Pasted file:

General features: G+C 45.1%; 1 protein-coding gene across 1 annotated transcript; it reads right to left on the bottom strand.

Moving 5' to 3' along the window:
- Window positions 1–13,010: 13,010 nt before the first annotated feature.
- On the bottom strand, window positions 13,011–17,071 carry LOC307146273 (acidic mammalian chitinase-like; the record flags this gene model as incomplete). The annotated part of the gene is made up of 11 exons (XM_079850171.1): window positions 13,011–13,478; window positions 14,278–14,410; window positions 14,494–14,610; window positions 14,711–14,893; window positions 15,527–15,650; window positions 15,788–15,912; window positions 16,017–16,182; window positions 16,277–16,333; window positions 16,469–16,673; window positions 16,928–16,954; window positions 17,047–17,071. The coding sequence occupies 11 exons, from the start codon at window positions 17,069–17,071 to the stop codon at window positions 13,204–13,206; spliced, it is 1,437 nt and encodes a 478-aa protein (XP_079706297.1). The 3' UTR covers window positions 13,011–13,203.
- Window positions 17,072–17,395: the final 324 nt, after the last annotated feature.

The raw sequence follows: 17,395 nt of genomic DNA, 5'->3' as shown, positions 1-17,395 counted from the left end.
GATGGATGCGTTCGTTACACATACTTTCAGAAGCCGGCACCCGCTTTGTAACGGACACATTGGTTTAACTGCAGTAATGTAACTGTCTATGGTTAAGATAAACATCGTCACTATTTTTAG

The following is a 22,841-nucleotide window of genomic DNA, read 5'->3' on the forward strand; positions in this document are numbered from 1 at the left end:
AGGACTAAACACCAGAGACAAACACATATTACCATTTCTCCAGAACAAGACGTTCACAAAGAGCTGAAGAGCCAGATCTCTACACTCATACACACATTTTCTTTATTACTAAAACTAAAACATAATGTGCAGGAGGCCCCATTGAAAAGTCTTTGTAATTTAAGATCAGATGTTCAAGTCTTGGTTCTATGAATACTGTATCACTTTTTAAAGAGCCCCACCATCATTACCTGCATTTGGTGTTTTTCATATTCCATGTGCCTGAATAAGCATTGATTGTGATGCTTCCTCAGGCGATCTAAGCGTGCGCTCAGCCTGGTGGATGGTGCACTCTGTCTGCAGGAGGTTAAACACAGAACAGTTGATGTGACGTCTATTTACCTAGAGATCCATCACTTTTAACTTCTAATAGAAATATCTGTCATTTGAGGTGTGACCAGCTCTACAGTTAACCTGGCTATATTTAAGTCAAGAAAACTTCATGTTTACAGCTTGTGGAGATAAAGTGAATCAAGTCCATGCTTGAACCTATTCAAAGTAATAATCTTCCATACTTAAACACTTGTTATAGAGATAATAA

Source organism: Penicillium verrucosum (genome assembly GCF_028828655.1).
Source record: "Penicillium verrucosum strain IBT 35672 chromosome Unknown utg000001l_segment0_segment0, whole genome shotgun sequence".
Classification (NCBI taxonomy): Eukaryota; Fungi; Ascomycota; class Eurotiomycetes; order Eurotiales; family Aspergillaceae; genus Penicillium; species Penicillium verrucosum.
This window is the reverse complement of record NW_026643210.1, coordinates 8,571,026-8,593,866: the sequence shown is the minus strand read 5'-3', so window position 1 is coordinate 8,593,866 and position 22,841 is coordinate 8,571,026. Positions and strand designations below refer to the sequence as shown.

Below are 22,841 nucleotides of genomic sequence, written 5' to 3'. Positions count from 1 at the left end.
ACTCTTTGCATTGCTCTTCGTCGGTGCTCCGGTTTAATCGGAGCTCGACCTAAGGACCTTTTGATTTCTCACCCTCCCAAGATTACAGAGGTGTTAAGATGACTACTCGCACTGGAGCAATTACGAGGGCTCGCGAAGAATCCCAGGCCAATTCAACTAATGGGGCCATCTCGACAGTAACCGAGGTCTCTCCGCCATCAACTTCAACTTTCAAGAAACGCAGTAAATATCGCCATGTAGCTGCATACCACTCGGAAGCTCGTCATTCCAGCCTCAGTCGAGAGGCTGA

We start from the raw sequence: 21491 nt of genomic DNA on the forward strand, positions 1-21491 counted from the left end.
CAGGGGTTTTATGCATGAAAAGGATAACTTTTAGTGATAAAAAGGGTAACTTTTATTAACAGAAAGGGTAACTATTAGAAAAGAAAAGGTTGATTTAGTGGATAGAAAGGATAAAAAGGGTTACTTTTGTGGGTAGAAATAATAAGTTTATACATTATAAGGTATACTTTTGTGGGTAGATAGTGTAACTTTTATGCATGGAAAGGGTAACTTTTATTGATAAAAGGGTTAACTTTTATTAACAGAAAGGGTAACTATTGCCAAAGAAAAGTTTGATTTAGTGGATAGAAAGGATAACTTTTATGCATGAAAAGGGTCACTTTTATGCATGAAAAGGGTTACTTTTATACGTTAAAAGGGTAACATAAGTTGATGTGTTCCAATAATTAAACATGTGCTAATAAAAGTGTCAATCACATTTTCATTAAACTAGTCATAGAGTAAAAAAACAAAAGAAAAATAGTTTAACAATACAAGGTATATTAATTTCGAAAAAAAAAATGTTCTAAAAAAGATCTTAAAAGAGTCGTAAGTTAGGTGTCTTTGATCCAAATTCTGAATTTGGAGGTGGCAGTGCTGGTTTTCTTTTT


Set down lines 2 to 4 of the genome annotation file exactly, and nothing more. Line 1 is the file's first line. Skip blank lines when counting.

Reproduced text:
Moving 5' to 3' along the window:
- Window positions 1–13,010: 13,010 nt before the first annotated feature.
- On the bottom strand, window positions 13,011–17,071 carry LOC307146273 (acidic mammalian chitinase-like; the record flags this gene model as incomplete). The annotated part of the gene is made up of 11 exons (XM_079850171.1): window positions 13,011–13,478; window positions 14,278–14,410; window positions 14,494–14,610; window positions 14,711–14,893; window positions 15,527–15,650; window positions 15,788–15,912; window positions 16,017–16,182; window positions 16,277–16,333; window positions 16,469–16,673; window positions 16,928–16,954; window positions 17,047–17,071. The coding sequence occupies 11 exons, from the start codon at window positions 17,069–17,071 to the stop codon at window positions 13,204–13,206; spliced, it is 1,437 nt and encodes a 478-aa protein (XP_079706297.1). The 3' UTR covers window positions 13,011–13,203.